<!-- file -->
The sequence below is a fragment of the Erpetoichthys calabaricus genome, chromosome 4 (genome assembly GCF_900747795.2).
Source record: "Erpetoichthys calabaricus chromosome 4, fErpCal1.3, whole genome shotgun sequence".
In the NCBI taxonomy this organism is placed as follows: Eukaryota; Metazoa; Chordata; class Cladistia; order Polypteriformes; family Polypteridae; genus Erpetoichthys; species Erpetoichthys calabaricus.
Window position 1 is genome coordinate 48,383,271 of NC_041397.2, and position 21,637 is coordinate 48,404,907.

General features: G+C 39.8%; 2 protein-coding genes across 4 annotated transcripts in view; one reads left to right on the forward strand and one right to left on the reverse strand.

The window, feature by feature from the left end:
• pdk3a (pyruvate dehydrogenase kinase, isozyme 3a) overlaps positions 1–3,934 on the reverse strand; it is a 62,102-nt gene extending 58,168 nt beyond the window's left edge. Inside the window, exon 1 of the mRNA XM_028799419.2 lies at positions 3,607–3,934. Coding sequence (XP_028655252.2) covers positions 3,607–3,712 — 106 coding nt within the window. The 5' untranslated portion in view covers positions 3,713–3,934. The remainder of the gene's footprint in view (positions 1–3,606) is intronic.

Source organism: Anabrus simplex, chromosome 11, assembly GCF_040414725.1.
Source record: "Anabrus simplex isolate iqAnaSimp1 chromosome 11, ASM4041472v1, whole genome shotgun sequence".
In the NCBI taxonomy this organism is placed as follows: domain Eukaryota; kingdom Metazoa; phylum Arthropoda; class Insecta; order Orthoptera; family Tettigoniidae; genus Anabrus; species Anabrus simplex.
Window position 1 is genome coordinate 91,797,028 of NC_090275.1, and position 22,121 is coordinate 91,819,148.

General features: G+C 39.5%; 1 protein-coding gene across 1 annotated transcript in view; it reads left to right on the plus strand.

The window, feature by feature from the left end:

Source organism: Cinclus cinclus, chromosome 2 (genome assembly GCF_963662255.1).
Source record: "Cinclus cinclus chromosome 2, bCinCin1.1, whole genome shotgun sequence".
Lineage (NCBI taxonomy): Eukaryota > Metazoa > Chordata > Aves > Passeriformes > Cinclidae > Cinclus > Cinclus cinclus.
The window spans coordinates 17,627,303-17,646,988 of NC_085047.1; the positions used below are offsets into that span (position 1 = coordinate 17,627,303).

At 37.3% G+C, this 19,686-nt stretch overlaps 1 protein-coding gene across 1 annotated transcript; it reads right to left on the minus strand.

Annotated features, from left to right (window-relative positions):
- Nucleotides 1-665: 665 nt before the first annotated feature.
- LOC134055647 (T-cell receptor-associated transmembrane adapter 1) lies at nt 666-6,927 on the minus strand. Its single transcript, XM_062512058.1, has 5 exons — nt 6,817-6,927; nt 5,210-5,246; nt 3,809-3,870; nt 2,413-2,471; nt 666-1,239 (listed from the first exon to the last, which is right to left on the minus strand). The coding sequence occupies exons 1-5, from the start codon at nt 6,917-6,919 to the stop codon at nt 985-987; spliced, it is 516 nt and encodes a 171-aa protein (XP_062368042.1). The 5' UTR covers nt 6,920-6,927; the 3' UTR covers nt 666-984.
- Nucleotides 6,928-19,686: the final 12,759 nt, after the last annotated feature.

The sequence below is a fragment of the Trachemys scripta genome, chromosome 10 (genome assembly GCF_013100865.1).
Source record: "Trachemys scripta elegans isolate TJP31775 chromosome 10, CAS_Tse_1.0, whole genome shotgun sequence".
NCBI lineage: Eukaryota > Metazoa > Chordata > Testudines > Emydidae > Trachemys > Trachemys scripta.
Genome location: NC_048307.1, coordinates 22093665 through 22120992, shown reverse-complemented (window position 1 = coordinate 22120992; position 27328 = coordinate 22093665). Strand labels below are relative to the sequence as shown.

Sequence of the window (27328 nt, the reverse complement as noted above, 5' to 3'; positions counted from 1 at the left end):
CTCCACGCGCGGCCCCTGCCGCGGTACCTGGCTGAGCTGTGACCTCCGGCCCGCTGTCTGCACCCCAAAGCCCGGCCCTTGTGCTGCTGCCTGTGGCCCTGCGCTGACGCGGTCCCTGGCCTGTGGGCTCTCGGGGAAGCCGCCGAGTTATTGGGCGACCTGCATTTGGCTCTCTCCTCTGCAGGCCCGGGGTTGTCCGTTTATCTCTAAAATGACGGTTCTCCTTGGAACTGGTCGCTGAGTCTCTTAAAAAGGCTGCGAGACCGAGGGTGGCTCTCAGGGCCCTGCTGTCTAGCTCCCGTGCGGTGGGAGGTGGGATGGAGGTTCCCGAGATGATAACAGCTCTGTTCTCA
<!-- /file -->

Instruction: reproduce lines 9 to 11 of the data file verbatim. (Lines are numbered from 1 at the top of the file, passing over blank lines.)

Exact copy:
Source record: "Anabrus simplex isolate iqAnaSimp1 chromosome 11, ASM4041472v1, whole genome shotgun sequence".
In the NCBI taxonomy this organism is placed as follows: domain Eukaryota; kingdom Metazoa; phylum Arthropoda; class Insecta; order Orthoptera; family Tettigoniidae; genus Anabrus; species Anabrus simplex.
Window position 1 is genome coordinate 91,797,028 of NC_090275.1, and position 22,121 is coordinate 91,819,148.